Fast forward more than a decade, Ride Headquarters and I worked with Art to spec a new Seven Cycles Treeline SL for this Fat Pursuit. It was incredibly fulfilling to see Art take on Fat Pursuit on his new bike and see him all smiles after coming in Top Ten with a really fast time.
Gear Check and Pre-Ride Meeting
Thursday, the day before the race, there was an afternoon gear check for each racer and a pre-ride meeting for all that evening. The gear check was comprehensive and even educational. The friendly gear checker asked me where I had all of the required equipment and wanted to see most of it. When he saw my thermos, he suggested to me to be sure the liquid was warm in there and to watch out for the lid freezing. That advice came in handy during the race. A high-five from the gear checker, I’d passed that first test. Time to get my number plate and swag including a nice sweatshirt for showing up.
Mind Over Matter
One of the speakers at the pre-ride meeting said that everyone there could finish Fat Pursuit. Anyone is allowed to register for it, so this is somewhat of a bold statement. Likely thanks to the comprehensive event website, people seem to come to Island Park taking their preparation seriously. I feel like I couldn’t have picked a better event for my intro into this whole ultra-cycling community. It was like being enveloped in a microcosm of what is good in the cycling world.
I, too, believe everyone has the capacity and ability to finish this race. The more I learn about the people who take on ultra-distance events, the more I believe in the power of human will. I have spent a significant amount of energy telling people that they can do anything on a bike as long as they keep eating to fuel the ride. The resumes of many of the Fat Pursuit participants are deeply impressive, but there’s no need to get intimidated. No one there was flexing. Everyone was there for their own reasons (so many “I love riding on snow” comments).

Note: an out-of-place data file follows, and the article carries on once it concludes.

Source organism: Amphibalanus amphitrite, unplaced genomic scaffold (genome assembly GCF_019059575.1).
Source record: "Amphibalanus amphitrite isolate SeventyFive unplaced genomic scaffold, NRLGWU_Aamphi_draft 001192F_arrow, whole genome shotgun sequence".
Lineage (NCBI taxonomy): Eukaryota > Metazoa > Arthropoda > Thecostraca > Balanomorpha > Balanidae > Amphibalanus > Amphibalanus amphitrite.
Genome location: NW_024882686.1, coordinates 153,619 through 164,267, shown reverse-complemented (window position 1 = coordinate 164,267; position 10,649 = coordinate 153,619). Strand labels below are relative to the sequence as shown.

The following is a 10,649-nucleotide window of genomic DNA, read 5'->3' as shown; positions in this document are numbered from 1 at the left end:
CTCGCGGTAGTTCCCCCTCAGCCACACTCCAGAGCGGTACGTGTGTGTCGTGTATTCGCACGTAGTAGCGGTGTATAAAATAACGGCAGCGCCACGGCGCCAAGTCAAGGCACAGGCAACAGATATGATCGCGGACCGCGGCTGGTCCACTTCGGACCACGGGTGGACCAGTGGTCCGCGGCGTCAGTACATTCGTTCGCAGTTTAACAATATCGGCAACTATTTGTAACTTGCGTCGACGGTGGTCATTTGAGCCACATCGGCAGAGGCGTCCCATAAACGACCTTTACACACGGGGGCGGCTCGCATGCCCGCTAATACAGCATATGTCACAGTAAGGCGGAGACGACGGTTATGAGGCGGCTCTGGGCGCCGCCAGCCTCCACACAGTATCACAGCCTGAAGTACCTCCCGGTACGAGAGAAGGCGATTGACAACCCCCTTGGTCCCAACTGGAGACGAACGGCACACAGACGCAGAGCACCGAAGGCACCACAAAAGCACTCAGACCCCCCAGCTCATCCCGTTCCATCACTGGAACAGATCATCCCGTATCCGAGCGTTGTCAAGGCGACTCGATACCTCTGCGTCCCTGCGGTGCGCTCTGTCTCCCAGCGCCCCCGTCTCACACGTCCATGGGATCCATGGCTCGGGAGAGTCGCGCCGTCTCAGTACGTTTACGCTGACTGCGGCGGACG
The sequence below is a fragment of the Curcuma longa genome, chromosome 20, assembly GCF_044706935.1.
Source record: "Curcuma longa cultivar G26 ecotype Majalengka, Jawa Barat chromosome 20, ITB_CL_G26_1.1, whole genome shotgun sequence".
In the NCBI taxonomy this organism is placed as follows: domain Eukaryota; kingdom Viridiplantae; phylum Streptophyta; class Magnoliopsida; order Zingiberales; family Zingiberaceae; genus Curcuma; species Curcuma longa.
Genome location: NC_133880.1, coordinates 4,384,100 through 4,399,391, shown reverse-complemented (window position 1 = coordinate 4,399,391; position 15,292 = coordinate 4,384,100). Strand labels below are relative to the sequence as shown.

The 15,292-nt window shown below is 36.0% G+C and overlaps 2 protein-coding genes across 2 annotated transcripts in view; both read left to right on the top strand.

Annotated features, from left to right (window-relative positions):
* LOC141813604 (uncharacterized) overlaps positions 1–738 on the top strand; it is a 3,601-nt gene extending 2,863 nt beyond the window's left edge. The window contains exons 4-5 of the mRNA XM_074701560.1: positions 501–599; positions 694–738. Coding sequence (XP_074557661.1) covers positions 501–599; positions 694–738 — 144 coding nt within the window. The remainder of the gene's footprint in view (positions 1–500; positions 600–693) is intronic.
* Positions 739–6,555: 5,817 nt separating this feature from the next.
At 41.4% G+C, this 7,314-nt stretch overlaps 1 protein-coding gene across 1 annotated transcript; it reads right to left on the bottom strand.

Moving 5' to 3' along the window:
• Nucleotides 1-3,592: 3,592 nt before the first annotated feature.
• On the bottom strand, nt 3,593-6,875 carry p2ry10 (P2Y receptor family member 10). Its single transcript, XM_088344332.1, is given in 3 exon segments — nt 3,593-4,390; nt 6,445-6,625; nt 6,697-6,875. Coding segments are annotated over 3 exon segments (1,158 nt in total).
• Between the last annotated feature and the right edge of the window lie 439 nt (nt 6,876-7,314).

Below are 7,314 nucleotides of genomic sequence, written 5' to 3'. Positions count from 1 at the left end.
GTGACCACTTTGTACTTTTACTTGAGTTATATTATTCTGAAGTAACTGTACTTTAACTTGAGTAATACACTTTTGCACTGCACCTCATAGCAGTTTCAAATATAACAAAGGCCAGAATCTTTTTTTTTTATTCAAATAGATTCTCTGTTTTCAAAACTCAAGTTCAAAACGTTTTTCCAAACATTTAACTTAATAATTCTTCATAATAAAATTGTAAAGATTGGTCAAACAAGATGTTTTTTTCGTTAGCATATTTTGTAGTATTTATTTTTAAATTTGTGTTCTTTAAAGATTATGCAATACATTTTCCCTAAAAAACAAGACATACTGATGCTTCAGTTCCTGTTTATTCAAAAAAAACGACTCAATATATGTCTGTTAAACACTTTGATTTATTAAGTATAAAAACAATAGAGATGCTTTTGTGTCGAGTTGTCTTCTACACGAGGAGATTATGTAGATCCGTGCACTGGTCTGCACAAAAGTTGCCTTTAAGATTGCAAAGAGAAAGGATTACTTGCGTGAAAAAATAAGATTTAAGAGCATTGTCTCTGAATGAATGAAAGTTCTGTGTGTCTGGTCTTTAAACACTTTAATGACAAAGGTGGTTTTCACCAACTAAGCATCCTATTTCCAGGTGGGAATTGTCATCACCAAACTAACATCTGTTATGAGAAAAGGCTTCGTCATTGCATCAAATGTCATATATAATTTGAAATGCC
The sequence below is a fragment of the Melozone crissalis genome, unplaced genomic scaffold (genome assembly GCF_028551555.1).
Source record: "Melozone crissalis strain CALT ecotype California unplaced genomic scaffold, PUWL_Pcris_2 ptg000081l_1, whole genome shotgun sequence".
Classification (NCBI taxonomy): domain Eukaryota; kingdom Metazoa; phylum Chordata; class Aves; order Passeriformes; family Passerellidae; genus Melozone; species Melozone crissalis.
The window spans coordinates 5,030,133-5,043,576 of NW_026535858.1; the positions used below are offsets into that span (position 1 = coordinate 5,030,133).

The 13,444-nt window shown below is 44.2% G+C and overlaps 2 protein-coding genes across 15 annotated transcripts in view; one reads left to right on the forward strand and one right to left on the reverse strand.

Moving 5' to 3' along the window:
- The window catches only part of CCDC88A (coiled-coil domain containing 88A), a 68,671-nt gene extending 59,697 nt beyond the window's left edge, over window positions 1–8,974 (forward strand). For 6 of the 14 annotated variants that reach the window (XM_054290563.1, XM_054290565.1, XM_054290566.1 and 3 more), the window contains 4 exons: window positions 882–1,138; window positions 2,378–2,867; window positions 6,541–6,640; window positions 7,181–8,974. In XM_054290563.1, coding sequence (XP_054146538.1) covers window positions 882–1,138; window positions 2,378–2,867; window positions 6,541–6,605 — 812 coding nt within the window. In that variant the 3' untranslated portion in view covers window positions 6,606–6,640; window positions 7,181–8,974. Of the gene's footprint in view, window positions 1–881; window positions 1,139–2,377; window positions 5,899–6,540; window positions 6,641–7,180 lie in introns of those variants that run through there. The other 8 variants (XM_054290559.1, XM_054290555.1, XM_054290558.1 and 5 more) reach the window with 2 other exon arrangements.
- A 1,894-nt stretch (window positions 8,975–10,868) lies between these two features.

I saw a lot of Iditarod Trail Invitational finisher coats on people. The Iditarod is as serious and hard as it gets, though I heard enough people say that the snow of Island Park is more challenging to ride than the snow of Alaska. The conditions in Alaska appear, to me, to be far scarier than Island Park, just based on what I heard from others. It was interesting listening in to numerous conversations about Iditarod experiences, who is headed there this year, all kinds of stuff about it. That’s a conversation that I never hear in New England. And this area is full of exceptional cyclists. Alaska and the Iditarod just doesn’t appear to me to be part of our world view yet.
I went into Fat Pursuit believing I would be a finisher, however, on my list of goals for this year, finishing was further down the list than you might guess. My goals were:
- Ride through the night alone.
- Boil water and make snow into water during the event.
- Get the full Fat Pursuit experience (turns out this conflicted with the goal of finishing).
- Get Chompy, the mascot a I carry with me, to the finish line with that silly grin still on his face.
Tune in tomorrow for Part II – The Race.